How Thomas Jefferson, Eduoard Manet, and I managed our arrivals in Paris
On Fridays I run excerpts from The Road to Elsewhere, my coming-of-age-travel-memoir-with-funny-drawings. (You can find the first entry here.) It tells the story of my road through Paris, London, and Zagreb, in search of the ultimate destination: a life worth living.
How wonderful was it that in France, even in 1978, that it wasn’t a mere train that I took to Versailles, it was an “iron path” there, which even I knew was the literal translation of chemins de fer. I’d genuflected in front of the Edouard Manet painting by that name at the National Gallery in Washington, D.C., depicting a red-faced Parisian lady with a puppy and a book in her lap, facing the painter, while a little girl — back to the viewer — grasps the iron barrier that frames the scene, watching a passing train. All we see of the train is a trailing cloud of steam.
Maybe I was that little girl, grasping at the iron bars, observing the freedom beyond.
And I was more than ready to meet my Victorine Meurent, the florid lady of “Chemins de Fer.” She had more reason for a red face as depicted in Manet’s “Olympia,” where she was confrontingly naked, and or in “Déjeuner Sur L’Herbe,” where she was picnicking nude with two innattentive guys.
Pass the fried chicken, s’il vous plait. May I hoover up those crumbs in your decolletage?
Manet was born in Paris in 1832, so he had a home-court advantage in recruitment of naked ladies. The country’s national symbol, Marianne, can barely be bothered to button her blouse even as she marches into battle. She’s said to be the intersection of Reason and Liberty, so when she brandished her sword, I felt invited to appreciate all the sorts of freedom she might be advocating.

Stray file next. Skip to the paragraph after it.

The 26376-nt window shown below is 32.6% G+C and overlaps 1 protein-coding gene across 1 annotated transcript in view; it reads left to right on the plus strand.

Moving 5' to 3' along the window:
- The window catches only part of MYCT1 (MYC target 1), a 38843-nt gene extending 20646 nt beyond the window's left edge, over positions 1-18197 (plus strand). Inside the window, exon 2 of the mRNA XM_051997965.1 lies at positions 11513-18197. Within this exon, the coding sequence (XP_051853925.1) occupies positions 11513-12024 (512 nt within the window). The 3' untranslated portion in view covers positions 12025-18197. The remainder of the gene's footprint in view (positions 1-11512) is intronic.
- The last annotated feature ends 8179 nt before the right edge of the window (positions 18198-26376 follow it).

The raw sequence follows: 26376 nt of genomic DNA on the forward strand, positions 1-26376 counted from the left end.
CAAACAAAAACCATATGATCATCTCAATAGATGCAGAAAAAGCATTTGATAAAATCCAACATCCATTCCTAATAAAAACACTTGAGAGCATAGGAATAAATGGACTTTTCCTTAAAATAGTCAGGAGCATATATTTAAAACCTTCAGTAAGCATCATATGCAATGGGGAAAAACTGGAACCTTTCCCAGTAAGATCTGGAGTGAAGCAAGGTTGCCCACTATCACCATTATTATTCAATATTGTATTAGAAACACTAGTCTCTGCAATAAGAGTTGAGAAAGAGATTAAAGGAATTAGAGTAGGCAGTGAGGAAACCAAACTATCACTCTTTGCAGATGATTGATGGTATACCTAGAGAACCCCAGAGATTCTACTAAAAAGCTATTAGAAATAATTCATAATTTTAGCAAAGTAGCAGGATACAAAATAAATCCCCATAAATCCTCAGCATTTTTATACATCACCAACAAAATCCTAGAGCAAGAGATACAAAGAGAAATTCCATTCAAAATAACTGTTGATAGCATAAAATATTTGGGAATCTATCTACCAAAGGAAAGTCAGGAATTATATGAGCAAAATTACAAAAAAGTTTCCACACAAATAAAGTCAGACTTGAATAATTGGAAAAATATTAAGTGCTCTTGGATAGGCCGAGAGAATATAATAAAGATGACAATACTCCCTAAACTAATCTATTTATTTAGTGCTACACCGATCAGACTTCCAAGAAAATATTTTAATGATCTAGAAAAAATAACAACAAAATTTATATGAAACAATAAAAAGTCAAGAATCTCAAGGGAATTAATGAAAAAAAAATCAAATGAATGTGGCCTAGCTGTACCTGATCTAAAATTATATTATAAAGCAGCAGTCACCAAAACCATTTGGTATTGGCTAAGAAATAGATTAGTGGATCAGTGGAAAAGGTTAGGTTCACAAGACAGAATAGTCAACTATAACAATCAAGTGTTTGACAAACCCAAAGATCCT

Manet’s personal liberties were limited by his father Auguste, a judge, who wanted his son to follow him into jurisprudence. But first, he packed the 16-year-old Eduoard off on a steamer to Rio de Janeiro, to launch his naval career. The young man twice failed the Naval entrance exam, which freed him to return to Paris and open his art studio in 1856, copy the old masters in the Louvre, then scandalize the salon in 1863 by exposing Victorine’s navel (and everything else) in “Olympia.”
By dragging Edouard Manet — and Chemin de Fer — into my first trip to Versailles, you might imagine that I am attempting to insert myself among the glorious arrivals in Paris.
Mais non. Thomas Jefferson nailed that one, on August 6, 1784.
Jefferson arrived in Paris with his 9-year old daughter Patsy, and newly widowed. According to The Paris Years of Thomas Jefferson, by William Adams, he took rooms at the Hôtel d’Orléans, hired a valet and a business manager, and bought eighteen bottles of Bordeaux for ready consumption: He didn’t yet have a wine cellar to store them in. Tant pis, right? He also welcomed into his circle a man named Charles Williamos, who may have been a spy for the recently vanquished British. Jefferson sent him packing when he tried to stick him with some tailoring bills.
See, I told you there were significant differences between TJ et moi.
But that’s the thing about arrivals: We all make them, somewhere, before stepping forward to whatever our fate may be.